Monday, September 5, 2022

When the Heavens Burst


(Zahid Hussain/AP Photo)

The heavens burst, roaring down upon us
a river of rain, too much for the land to absorb.
We stood in the window and watched
the water rise, cover the street, creep
up the sides of cars. They kept driving,
in denial that they were now on a river,
no longer a road. Their red taillights
gleamed, then flashed. Car doors opened
and people climbed onto their roofs.

The heavens burst, and huge trees
started floating down laneways,
or falling onto cars, their roots
coming out of the ground,
sticking up, looking like the
wisdom teeth of the planet
had been pulled, without novocaine,
no mercy for those who don't hear
when the planet is speaking. It rained
like the apocalypse, like Noah's flood,
but nobody had built any arks.

The heavens burst, and 30 million new
climate refugees began to wade across Pakistan,
small bundles of all they had left lifted high
above water. Under the surface, how many bodies,
furry and not, lay lifeless? How far
will they walk to find a dry place to stop?
How long before the world sends them tents
so their new life, even worse than the old,
can begin?

The heavens burst with a biblical roar
that felt like the world was ending.
When it stops, everything will be different,
including our hearts.

for Brendan at earthweal: An Atmospheric River Roars At Us


  1. The current conditions in Pakistan are sobering. The words in this poem also reminded me of an experience I had 9 years ago. I was working in Boulder, Colorado in September 2013 when the Hundred Year Flood hit. The description of the taillights in the rain reminded me. I was driving to work and should have turned back when I saw how bad the rain was but I didn't want to let my co-workers down. My car was hit by a wall of water and I was afraid I would be washed off the road into a field that had become a lake. I wrote about the experience in this piece if you're ever curious to read about it.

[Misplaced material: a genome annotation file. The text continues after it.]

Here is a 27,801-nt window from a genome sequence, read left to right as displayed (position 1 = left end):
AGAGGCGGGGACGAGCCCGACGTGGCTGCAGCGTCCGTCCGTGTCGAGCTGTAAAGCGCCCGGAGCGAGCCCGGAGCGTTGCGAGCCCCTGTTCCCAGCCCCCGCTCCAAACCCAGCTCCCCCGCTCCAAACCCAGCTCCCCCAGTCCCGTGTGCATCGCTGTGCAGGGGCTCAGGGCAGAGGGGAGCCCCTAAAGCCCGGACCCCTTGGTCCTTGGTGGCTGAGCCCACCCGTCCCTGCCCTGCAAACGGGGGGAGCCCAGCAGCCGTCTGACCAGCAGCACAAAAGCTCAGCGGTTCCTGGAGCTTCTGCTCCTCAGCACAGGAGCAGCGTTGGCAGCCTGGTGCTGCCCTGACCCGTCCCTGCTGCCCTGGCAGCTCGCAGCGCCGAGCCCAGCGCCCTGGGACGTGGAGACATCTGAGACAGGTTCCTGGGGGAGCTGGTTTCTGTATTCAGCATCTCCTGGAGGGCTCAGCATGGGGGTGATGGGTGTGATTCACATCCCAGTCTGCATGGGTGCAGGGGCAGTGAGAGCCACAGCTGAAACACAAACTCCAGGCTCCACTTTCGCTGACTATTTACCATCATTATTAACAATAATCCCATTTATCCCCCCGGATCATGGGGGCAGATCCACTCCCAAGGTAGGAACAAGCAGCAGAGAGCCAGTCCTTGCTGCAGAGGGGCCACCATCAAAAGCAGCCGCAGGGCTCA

2. This is a solid poem about the horrors of climate change and what is truly climate injustice where the parts of the world carrying the burden are not the ones causing the bulk of the emissions. What will it take for corrective action at the scale and immediacy required? Clearly the profit machines don't have to pause for human suffering and death. Agonizing.

  3. Heavens bursting, waters rising, millions on the move: A 21st century trope repeating more often than turns of the moon. Will there ever be enough sandbags? What is ending? What begins? All of this you register in your deluge of a grief. Wet footing for the challenge and perfectly apt. Well done.

  4. Your poem describes so well the devastating situation in Pakistan. So heart wrenching. Lives lost. Homes destroyed. Tragic.

  5. 'They kept driving,
    in denial that they were now on a river,
    no longer a road.'
    - this could be a metaphor for the whole human race at this time, I fear, Sherry.

  6. We both had visions of that unbuilt ark. We can't say we didn't have plenty of warning...

  7. "when the heavens burst" it can be tragic as there is too much rain and no where for all the water to be absorbed.

    I have to wonder how many more of these events we will witness.

  8. Hell hath no fury like heaven. Man, made in his God's image is doing sterling work. My anger runneth over...

  9. Oh my! OMG! And this, too: ". . . looking like the
    wisdom teeth of the planet
    had been pulled, without novocaine,
    no mercy for those who don't hear . . ."

  10. Tree roots "like the wisdom teeth of the planet had been pulled"--tooth roots don't look much like tree roots, but this brought up vivid images/memories anyway. OUCH!


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